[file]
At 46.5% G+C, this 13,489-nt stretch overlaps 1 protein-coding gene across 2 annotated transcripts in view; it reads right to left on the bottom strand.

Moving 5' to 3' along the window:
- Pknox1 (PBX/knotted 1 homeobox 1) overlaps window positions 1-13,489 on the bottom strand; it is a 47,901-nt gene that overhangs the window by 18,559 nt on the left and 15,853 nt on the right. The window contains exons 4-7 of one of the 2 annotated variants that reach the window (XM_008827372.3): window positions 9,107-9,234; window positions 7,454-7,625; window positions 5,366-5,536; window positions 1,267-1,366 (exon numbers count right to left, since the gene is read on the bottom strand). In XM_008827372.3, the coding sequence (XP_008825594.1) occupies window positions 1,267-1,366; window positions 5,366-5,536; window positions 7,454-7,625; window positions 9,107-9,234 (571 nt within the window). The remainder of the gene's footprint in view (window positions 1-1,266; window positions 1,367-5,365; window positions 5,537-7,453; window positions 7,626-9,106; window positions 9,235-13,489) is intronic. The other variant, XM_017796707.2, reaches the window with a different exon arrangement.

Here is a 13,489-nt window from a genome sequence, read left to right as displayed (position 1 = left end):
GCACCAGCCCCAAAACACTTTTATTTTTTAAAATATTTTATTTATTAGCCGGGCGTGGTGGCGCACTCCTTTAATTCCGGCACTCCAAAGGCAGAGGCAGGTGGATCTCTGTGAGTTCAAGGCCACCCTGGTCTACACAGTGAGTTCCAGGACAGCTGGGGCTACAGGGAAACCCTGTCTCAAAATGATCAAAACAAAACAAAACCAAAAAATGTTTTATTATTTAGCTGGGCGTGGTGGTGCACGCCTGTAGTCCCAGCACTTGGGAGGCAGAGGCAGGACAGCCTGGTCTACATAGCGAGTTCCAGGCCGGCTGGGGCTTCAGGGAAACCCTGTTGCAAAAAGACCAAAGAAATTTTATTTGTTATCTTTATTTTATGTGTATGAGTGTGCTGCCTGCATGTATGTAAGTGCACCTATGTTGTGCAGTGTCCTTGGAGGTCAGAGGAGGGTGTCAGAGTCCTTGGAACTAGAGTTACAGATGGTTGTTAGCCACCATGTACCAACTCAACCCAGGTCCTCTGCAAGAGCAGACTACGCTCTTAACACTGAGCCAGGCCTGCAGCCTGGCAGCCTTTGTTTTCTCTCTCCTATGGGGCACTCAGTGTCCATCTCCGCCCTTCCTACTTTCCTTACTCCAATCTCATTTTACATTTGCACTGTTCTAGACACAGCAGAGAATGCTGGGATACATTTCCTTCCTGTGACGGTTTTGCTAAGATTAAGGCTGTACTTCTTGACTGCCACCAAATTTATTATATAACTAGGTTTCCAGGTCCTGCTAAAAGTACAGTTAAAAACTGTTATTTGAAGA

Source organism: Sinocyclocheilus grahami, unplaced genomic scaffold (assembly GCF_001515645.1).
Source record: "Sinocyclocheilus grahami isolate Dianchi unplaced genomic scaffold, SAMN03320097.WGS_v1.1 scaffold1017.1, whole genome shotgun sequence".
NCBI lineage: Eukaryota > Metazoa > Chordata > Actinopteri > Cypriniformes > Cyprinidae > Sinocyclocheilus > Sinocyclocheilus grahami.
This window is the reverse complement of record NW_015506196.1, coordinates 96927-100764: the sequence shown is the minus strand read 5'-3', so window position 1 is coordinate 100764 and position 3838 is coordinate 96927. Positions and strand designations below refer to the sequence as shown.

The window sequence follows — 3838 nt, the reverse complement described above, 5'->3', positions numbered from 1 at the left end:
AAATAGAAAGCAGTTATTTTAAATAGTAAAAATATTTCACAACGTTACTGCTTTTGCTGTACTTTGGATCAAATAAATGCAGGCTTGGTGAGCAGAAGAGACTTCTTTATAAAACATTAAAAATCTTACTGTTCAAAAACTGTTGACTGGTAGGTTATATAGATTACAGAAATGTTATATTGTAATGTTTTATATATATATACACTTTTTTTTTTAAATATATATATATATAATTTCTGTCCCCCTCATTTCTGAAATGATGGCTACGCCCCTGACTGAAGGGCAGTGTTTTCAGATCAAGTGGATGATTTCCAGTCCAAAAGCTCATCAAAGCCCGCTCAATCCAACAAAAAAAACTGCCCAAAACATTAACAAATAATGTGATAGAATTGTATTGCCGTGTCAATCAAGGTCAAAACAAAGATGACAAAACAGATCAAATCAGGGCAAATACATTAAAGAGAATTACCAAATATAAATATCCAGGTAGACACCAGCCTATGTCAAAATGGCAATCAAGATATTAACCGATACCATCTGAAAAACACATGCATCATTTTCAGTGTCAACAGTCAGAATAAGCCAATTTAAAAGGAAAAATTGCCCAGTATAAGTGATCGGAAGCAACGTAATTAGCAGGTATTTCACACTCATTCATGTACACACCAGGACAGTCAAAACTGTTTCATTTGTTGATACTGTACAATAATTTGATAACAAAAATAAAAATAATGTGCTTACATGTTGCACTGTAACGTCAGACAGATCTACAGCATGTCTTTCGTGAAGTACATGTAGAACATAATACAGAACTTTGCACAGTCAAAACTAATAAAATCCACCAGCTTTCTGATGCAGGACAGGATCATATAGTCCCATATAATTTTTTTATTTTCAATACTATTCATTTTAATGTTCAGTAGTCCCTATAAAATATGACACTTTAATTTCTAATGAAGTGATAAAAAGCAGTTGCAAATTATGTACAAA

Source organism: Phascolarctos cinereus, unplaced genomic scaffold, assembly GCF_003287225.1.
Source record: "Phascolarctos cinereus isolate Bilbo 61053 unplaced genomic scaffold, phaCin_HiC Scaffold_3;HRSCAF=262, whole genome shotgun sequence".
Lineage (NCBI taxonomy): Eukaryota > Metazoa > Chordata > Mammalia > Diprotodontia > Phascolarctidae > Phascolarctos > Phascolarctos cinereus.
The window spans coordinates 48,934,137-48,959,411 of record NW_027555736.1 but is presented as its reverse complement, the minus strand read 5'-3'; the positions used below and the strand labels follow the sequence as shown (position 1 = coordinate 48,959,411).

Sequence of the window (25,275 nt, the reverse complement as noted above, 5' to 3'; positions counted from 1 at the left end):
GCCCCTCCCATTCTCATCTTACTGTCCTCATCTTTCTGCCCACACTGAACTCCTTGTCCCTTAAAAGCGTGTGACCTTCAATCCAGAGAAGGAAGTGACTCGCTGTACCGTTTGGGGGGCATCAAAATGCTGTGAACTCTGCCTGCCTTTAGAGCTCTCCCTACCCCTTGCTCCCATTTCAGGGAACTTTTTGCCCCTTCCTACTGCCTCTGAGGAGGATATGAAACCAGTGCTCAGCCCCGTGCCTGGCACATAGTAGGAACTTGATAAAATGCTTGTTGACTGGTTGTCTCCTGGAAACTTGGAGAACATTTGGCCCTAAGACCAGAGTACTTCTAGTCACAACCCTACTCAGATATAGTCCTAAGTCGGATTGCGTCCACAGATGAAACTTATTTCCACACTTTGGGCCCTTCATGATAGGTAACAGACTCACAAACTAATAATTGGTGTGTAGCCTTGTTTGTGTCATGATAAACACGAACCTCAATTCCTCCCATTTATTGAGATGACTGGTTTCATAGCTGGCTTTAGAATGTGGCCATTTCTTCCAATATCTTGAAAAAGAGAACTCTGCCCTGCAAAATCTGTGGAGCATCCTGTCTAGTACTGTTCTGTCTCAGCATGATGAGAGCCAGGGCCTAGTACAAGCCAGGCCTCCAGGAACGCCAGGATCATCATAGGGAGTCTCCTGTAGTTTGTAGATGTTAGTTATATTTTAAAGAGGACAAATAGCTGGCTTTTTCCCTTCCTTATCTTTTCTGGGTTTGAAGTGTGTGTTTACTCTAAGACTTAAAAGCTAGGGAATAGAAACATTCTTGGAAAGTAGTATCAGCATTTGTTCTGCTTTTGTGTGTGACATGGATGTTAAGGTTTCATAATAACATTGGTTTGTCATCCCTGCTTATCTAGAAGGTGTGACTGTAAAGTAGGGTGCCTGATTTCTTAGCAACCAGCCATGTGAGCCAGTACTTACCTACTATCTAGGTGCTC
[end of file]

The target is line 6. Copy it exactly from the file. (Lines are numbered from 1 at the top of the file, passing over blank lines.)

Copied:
Source organism: Sinocyclocheilus grahami, unplaced genomic scaffold (assembly GCF_001515645.1).